to civil or administrative matters where no jail time (which
is referred to as "jeopardy") is at stake...
LOL, umm, they are there to see that nothing was carried out and
which technician entered which house -- if something is later reported
missing, the police know exactly who did it and the crime was
"in presence" which means all the cop has to do is testify in court
that whichever person entered the home was the only one to do so and
items were later reported missing -- unless by happenstance or random
chance someone else burglarized that same home the missing items
would be found somewhere the gas company employee has access to
if they were responsible for the thefts, the "in presence" police
witnessing someone entering the home where the items are later
reported missing is enough probable cause to obtain a blanket search
warrant to examine every aspect of that person's life, property and
activities via phone/internet/e-mail...
The police couldn't stop the thefts if THEY were the ones stealing
either, but by the officer remaining outside documenting who enters
the police can not themselves be accused to the theft...
There you go again, making things up. From the news
reports it's not clear whether police actually entered the
homes or not. YOU are claiming they just stood watch
to make sure nothing was stolen. Which of course
doesn't preclude the most obvious theft. That being
the gas company employee taking watches, jewelry,
cash, anything they can fit in their pockets or tool
Nor can they stop the gas guy from stealing if they just
stand watch outside. Show us where it says that the just
stood watch please.
I am personally aware that the police stood outside, I have family
that lives in the area affected and had to sit around and wait because
neither of them could take a whole day off work to wait themselves
for their turn to have everything checked out and turned back on...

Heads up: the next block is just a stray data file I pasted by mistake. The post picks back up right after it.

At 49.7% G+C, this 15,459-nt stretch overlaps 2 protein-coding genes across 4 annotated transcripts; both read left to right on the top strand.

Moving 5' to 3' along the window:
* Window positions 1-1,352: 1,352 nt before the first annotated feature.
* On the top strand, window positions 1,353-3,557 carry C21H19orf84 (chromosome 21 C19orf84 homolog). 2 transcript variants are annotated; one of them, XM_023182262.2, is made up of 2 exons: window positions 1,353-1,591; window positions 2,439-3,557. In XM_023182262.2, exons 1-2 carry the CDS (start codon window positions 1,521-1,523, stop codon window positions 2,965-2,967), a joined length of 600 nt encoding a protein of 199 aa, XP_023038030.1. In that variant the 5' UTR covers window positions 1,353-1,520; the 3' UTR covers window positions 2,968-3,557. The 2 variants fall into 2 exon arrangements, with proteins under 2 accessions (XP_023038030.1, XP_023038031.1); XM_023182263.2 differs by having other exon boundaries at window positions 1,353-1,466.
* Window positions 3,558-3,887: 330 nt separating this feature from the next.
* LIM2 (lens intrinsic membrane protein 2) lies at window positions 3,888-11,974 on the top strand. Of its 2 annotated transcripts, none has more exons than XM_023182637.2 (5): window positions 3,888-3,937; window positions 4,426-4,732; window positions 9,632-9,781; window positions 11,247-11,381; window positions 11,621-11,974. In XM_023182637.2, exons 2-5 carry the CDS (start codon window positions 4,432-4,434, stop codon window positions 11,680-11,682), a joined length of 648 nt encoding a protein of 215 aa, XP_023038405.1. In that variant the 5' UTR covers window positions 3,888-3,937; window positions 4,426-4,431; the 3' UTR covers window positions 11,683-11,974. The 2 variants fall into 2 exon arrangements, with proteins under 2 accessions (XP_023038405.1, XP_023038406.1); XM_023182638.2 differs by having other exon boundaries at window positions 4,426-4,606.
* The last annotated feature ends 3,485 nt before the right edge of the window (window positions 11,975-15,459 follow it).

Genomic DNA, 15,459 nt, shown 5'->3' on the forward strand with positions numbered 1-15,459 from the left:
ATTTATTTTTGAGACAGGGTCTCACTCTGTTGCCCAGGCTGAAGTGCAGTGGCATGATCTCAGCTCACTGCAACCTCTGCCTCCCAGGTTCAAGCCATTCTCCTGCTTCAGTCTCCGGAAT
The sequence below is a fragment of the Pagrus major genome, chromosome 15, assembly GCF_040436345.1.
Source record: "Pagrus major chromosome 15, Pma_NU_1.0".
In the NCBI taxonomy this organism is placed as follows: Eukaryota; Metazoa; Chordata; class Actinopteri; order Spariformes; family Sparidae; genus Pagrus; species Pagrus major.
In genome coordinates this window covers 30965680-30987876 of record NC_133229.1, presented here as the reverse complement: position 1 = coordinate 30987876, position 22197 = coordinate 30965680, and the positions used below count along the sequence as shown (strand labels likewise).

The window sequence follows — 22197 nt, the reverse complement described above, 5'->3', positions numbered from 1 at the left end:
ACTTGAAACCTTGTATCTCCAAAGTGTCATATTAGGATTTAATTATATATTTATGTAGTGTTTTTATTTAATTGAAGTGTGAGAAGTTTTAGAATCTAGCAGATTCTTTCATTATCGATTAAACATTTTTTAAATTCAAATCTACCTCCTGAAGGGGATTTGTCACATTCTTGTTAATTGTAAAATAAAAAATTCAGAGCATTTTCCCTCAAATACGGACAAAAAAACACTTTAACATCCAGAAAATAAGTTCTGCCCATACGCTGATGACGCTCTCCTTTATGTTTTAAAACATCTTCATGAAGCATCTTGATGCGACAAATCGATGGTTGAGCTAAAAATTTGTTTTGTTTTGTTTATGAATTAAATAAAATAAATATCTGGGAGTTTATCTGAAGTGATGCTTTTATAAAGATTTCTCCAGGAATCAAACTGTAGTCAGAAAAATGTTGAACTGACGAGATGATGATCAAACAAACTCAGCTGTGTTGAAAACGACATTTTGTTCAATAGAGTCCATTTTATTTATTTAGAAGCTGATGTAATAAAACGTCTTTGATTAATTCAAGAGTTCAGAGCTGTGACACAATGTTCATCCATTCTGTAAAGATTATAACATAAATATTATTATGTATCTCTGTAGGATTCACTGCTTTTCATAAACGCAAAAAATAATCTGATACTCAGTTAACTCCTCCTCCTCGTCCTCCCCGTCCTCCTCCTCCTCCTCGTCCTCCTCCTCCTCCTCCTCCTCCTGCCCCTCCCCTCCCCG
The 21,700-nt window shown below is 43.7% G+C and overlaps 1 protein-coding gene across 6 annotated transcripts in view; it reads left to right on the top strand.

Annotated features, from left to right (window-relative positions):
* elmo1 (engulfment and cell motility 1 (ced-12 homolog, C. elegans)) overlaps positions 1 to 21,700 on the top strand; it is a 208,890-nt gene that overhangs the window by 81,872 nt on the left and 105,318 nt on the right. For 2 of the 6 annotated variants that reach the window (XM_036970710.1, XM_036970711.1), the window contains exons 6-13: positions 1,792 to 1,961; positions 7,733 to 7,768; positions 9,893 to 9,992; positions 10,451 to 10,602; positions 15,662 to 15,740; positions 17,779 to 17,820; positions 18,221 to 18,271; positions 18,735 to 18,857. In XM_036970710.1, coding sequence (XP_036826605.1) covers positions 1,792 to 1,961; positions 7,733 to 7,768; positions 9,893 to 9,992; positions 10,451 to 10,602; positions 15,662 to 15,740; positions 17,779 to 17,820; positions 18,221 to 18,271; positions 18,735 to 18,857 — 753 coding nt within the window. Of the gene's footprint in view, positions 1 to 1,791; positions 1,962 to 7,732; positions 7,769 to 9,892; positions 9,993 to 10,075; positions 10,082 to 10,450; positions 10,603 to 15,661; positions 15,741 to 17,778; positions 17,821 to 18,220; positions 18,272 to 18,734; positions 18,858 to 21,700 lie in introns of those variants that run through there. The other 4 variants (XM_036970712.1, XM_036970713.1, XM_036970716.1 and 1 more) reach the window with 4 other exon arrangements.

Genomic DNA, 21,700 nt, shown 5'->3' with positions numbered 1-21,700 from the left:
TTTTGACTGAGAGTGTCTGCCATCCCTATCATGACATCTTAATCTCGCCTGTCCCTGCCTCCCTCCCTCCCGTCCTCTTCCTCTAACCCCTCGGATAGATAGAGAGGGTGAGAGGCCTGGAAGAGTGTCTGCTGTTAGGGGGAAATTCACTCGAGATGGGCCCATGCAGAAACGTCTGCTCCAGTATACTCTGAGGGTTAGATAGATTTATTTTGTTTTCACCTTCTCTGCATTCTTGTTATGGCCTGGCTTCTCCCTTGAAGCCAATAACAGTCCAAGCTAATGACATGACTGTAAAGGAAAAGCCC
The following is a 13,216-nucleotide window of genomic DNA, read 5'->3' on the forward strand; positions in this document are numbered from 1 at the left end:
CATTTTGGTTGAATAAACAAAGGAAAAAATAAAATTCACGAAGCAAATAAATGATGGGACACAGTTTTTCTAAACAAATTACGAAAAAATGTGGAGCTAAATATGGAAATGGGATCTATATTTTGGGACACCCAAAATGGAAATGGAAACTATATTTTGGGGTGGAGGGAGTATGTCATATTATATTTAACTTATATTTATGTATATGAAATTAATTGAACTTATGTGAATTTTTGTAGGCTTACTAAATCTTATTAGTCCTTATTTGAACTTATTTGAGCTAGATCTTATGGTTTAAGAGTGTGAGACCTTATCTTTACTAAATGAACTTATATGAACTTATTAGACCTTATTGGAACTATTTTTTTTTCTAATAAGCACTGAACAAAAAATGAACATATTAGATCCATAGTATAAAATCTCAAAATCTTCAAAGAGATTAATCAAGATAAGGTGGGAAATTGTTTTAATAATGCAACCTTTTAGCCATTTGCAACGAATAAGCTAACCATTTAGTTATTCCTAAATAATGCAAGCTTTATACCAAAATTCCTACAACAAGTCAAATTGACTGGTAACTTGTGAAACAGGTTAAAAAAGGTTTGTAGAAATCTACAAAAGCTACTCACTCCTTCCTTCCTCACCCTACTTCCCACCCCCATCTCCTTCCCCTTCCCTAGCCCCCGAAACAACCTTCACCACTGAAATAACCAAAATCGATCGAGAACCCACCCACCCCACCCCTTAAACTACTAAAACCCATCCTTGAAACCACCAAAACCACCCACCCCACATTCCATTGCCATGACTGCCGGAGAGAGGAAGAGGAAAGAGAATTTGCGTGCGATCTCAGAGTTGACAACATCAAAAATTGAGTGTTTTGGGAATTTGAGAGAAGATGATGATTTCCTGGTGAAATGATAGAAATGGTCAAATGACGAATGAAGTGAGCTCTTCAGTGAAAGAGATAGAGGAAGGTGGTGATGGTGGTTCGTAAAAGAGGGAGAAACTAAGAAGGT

I watched the two police officers escorting the two gas company
trucks and a locksmith work van take turns one standing outside
and one sitting in the cruiser as the gas company workers went
from house to house down the block...
You wouldn't know that or be able to see such things all the way
from Canada, and it was rather plain and boring to make the news
as all the camera crews seemed to like setting up next to the backhoe
that was digging on the main street to replace a valve that wouldn't
open up again after it was closed as that was more exciting than
watching the minions go about repetitive tasks, but then
again you leap to quite a lot of conclusions most of the time...
Plain view isn't necessarily plain view. For example there is a court
case on the subject that had the cops enter the house on exigent
circumstances (bullet had passed through the apartment below). While in
there, a cop saw some stereo equipment and moved it around so as to copy
down the serial numbers. The evidence that the turntable had been stolen
was tossed because the serial numbers were not in plain view even though
the equipment was.
*IF* something was admitted, and I am not as sure that is as much of
slam dunk as some think, it would only be in plain view if it was in the
most direct route between the door and the gas meter.
People thought cybersex was a safe alternative,
until patients started presenting with sexually
Correct, plain view is only what you can see without touching or
anything to see it...
Calling something in "plain view" because one side of an object is
for visual inspection does not make the concealed sides in plain view
The officer in the above referenced situation should have tried to
whether or not said stereo equipment was hooked up and in use... They
then could have noted how many pieces of such equipment were located
in the home... A stack of unconnected equipment would be suspicious
but unless the serial numbers were visible without touching or moving
objects, all the officer could do is apply for a search warrant to
serial numbers based on the knowledge of a rash of recent thefts of
items and discovering a strange stash of such items inside someone's
house while there on another matter and see if the judge decides based
on the facts whether or not probable cause exists...
Few weeks ago, the mayor of New London, CT wanted cops to overlooks
small amounts of marijuana if called to a house for a different
reason. State attorney told him he could not tell the cops to do so.
Yup, that is called "discretionary powers" cops can arrest, issue a
summons or take no action whatsoever when they come across violations
of most laws, very few laws REQUIRE a police officer to arrest
less than a handful in most states...
The same power is called "prosecutorial discretion" when the district
attorney decides whether or not to prosecute the cases filed with
office by law enforcement agencies... Very few laws REQUIRE the
district attorney's office to prosecute persons charged with
violations of the statutes...